In Memorium: Adam Boley
Thu. October 13, 2016
On Sunday, September 4, 2016, our community suffered the loss of a faculty member and alumnus, Adam Boley (M.F.A. in Studio Art, 2016).
Boley graduated from our M.F.A. program in Studio Art the spring of 2016 and came to the Department of Art and Art History staff in the Fall semester as a lecturer in photography. During his time with the department, Boley assisted artist Ann Hamilton in the execution of her work for the Dell Medical Center, O N E E V E R Y O N E. “I have many very beautiful photographs of Adam from the photography sessions for Dell,” writes Hamilton. “I think they capture—something in him, a lightness and weight, reflectivity, a humor. I watched him work with everyone we photographed, how he put everyone at ease and made the air lighter with his empathy. I will never watch a duck land down in water without thinking of him.”
Boley earned his undergraduate degree in Photography at St. Edwards University in Austin. His work has been in numerous exhibitions, including those at Time Waste Management in Orlando, Florida (2016); The Mom Gallery, Austin; 60 Orange St, Providence, Rhode Island (2015); Locker 95, Austin (2015); and Pump Project Art Complex in Austin (2014).
He was born and raised on a ranch outside of Georgetown, TX, and his work reflects a connection to the landscape and history of the state. “Texas was a central character in his work,” said Department of Art and Art History Chair Jack Risley. “He was able to channel the friction between its historic myth and its suburban present in work that captured both the serenity and violence of the rural landscape.”
Service for Boley took place in early September in Georgetown, TX.
Beili Liu Featured in the 2016 Hangzhou Triennial of Fiber Art, Weaving & We
Mon. October 10, 2016
In 2013, the first Hangzhou Triennial of Fiber Art attracted over 150 thousand visitors and artists from more than 16 countries. For the first time audiences in China had an opportunity to learn about modern fiber art. At the time of the Second Hangzhou Triennial the G20 Summit will take place. Running concurrently, these two international events will run in parallel. Two global visions converge together with the creative vitality of the art works on display.
The second Triennial has a distinctive theme, “Weaving & We”, a starting point for curators and artists.
“Weaving” is a special practice. It is embedded in narrative. It tells stories that combine a history of textile labor and production with human experience. It tells these stories with raw materials and advanced technology. Technology changes at a fast pace and so too does the perception of weavers around the world, as individuals, groups and regions.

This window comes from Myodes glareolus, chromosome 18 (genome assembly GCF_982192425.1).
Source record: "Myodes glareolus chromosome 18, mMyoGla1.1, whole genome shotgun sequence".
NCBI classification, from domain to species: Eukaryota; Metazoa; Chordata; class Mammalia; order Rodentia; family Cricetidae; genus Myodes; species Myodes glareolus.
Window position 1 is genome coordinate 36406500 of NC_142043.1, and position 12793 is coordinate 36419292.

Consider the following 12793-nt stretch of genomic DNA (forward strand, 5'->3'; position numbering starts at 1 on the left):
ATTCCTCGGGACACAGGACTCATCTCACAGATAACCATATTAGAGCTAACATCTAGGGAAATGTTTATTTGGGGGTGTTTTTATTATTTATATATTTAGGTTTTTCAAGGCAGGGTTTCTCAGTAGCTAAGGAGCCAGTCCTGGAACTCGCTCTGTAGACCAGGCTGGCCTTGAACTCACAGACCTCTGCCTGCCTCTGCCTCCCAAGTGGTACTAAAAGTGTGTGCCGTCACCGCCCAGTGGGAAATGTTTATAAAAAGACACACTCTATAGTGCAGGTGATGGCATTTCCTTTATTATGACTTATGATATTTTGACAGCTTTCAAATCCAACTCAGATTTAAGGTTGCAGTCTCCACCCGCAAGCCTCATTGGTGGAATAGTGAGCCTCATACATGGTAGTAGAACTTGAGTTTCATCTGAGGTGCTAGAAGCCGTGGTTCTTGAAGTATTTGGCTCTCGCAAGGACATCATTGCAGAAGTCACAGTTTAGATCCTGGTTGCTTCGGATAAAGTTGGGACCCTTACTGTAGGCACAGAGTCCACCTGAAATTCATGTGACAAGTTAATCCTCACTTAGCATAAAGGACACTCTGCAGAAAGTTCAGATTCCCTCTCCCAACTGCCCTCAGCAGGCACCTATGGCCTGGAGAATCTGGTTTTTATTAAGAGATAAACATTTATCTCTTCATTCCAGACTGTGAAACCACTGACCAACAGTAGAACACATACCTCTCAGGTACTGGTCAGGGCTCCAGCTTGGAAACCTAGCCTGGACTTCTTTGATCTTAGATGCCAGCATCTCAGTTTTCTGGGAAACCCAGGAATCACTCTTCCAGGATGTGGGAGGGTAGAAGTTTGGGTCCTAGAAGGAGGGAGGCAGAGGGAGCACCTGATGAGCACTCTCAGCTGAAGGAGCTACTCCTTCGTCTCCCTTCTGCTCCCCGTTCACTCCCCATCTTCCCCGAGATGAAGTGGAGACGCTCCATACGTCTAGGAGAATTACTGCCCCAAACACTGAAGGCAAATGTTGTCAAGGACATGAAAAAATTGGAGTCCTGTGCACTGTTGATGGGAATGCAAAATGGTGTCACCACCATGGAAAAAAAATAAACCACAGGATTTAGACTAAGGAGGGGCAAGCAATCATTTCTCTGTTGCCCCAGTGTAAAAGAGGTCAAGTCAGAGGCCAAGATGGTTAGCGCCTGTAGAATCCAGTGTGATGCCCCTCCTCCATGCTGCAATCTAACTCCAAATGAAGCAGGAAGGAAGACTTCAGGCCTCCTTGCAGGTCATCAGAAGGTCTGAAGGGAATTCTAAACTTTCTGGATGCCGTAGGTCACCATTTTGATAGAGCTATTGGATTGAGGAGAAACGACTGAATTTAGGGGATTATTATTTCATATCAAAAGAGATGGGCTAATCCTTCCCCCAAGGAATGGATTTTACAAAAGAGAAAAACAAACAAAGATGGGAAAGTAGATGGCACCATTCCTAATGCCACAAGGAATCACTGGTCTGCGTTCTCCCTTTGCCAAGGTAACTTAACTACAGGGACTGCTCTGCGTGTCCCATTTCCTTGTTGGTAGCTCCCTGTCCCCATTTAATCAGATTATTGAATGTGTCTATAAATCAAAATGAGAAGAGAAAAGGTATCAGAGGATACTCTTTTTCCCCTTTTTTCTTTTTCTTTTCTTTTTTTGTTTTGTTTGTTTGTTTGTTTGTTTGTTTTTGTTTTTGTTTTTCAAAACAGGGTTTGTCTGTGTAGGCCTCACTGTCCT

The exhibition has four sections which represent the research of curators. The artists selected echo Weaving & We from a numbers of different positions and perspectives.
Ezra Masch to exhibit at Mattress Factory
Fri. September 9, 2016
After a summer as one of the Mattress Factory’s artists-in-residence, Ezra Masch (M.F.A. Studio Art, 2012) will exhibit all new installation work on September 30, 2016. The Mattress Factory is renowned as a leader in site-specific, contemporary art and continues its tradition of unparalleled support of its resident artists.
Masch will exhibit a multi-channel video installation comprised of footage shot in the NYC subway system. Masch has synchronized and arranged cell phone footage collected from passersby in Pittsburgh who were asked to shoot video with their own cell phones simultaneously out of different windows of a moving train. Together they create an unfolded view of the tunnels, platforms and people underground.
“When I moved to NYC last year, I began to document my surroundings by making drawings and video sketches,” writes Masch. “In part, the shift from sculpture to drawing/video was out of necessity (I couldn't afford a studio space in New York, and I had to find a way to sustain a creative practice in this challenging environment), but the sketches have turned into a catalyst for exploring new territory in my work. I'm excited about using video in a sculptural way.”
Twelve videos in all, six on each side, the exhibit is intended to be an immersive audio-visual experience.